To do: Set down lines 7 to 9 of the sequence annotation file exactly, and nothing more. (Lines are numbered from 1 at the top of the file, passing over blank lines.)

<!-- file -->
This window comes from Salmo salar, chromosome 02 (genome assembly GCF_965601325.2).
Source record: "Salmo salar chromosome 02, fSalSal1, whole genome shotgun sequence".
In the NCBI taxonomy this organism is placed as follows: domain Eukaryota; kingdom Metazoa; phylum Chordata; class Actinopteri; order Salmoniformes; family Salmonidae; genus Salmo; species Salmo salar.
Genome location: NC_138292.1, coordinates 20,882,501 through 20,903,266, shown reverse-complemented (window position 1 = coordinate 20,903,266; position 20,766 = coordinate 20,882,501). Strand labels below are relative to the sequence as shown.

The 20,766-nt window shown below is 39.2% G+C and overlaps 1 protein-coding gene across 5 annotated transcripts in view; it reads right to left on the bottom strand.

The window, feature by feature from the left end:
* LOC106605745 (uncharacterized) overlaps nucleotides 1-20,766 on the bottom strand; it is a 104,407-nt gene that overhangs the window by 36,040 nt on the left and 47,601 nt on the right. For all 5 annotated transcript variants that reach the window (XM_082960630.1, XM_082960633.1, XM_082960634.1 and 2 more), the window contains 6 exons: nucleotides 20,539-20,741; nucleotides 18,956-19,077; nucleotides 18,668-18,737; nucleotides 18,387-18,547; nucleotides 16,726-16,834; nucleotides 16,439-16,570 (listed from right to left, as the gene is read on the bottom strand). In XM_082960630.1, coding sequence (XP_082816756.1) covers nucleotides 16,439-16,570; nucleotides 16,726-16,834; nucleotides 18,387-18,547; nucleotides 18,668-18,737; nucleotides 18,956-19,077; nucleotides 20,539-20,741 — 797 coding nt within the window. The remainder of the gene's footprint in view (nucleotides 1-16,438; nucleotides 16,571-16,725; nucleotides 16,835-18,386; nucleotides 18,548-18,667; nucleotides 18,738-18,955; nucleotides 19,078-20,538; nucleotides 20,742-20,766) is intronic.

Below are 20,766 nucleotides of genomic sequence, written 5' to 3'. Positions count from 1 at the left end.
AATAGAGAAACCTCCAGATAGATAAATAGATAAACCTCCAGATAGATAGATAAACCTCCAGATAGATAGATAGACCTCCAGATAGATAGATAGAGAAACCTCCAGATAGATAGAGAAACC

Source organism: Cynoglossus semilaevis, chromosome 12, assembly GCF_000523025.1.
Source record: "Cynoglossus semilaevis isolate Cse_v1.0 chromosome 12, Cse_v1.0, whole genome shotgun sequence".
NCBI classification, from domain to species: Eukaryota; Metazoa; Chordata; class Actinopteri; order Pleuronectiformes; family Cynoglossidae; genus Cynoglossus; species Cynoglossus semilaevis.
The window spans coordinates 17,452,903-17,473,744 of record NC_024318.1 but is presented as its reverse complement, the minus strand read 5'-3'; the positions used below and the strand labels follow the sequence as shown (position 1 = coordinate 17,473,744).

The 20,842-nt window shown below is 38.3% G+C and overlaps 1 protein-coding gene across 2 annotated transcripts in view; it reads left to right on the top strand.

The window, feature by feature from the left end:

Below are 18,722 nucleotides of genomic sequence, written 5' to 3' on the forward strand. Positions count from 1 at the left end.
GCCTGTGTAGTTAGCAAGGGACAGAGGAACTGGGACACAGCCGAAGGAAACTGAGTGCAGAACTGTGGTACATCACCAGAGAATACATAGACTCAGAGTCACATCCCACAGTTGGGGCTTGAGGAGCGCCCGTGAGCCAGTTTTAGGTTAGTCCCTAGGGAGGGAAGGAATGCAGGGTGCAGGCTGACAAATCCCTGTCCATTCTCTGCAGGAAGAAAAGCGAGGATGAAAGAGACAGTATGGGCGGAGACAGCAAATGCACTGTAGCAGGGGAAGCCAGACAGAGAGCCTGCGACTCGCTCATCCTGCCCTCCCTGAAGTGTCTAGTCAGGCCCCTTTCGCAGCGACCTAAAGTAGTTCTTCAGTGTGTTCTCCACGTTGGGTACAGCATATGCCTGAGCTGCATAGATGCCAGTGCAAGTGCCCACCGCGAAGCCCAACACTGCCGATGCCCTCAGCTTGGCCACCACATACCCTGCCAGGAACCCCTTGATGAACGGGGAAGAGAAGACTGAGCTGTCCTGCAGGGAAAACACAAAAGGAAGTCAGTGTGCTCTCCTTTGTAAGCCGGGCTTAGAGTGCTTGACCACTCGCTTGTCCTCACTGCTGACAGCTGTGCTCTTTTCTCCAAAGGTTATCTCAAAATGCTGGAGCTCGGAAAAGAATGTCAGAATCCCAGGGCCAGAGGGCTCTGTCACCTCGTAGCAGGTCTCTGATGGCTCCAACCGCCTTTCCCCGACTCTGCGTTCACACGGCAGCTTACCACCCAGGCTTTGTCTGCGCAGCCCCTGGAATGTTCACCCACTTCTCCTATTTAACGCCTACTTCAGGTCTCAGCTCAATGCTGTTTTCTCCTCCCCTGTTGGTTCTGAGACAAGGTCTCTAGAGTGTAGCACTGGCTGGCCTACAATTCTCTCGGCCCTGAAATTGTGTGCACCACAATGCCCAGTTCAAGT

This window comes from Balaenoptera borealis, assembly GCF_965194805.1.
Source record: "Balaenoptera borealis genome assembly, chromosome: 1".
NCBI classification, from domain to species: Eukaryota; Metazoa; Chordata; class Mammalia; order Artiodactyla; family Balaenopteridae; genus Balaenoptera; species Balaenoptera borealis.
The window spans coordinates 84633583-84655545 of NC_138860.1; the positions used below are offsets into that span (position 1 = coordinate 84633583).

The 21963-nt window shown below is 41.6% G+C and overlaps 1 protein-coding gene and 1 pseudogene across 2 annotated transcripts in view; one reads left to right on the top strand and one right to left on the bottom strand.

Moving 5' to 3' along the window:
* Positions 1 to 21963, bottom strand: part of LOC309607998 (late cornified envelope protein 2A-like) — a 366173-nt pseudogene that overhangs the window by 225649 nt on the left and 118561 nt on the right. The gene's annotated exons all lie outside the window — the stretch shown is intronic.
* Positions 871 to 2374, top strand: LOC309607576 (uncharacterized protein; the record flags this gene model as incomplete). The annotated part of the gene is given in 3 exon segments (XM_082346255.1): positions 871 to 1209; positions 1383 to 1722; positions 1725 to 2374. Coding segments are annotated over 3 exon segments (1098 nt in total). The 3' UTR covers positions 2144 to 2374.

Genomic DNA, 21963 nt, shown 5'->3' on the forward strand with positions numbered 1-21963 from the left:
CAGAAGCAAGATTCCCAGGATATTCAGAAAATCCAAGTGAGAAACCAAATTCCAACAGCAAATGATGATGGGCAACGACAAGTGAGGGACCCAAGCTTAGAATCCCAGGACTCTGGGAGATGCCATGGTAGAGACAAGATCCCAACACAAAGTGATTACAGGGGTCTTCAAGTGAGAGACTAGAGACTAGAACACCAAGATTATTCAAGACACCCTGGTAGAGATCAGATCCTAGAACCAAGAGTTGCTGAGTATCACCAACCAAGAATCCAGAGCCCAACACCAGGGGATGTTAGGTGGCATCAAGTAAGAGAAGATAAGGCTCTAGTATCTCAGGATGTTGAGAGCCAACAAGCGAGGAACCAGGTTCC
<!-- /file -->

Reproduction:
* LOC106605745 (uncharacterized) overlaps nucleotides 1-20,766 on the bottom strand; it is a 104,407-nt gene that overhangs the window by 36,040 nt on the left and 47,601 nt on the right. For all 5 annotated transcript variants that reach the window (XM_082960630.1, XM_082960633.1, XM_082960634.1 and 2 more), the window contains 6 exons: nucleotides 20,539-20,741; nucleotides 18,956-19,077; nucleotides 18,668-18,737; nucleotides 18,387-18,547; nucleotides 16,726-16,834; nucleotides 16,439-16,570 (listed from right to left, as the gene is read on the bottom strand). In XM_082960630.1, coding sequence (XP_082816756.1) covers nucleotides 16,439-16,570; nucleotides 16,726-16,834; nucleotides 18,387-18,547; nucleotides 18,668-18,737; nucleotides 18,956-19,077; nucleotides 20,539-20,741 — 797 coding nt within the window. The remainder of the gene's footprint in view (nucleotides 1-16,438; nucleotides 16,571-16,725; nucleotides 16,835-18,386; nucleotides 18,548-18,667; nucleotides 18,738-18,955; nucleotides 19,078-20,538; nucleotides 20,742-20,766) is intronic.

Below are 20,766 nucleotides of genomic sequence, written 5' to 3'. Positions count from 1 at the left end.
AATAGAGAAACCTCCAGATAGATAAATAGATAAACCTCCAGATAGATAGATAAACCTCCAGATAGATAGATAGACCTCCAGATAGATAGATAGAGAAACCTCCAGATAGATAGAGAAACC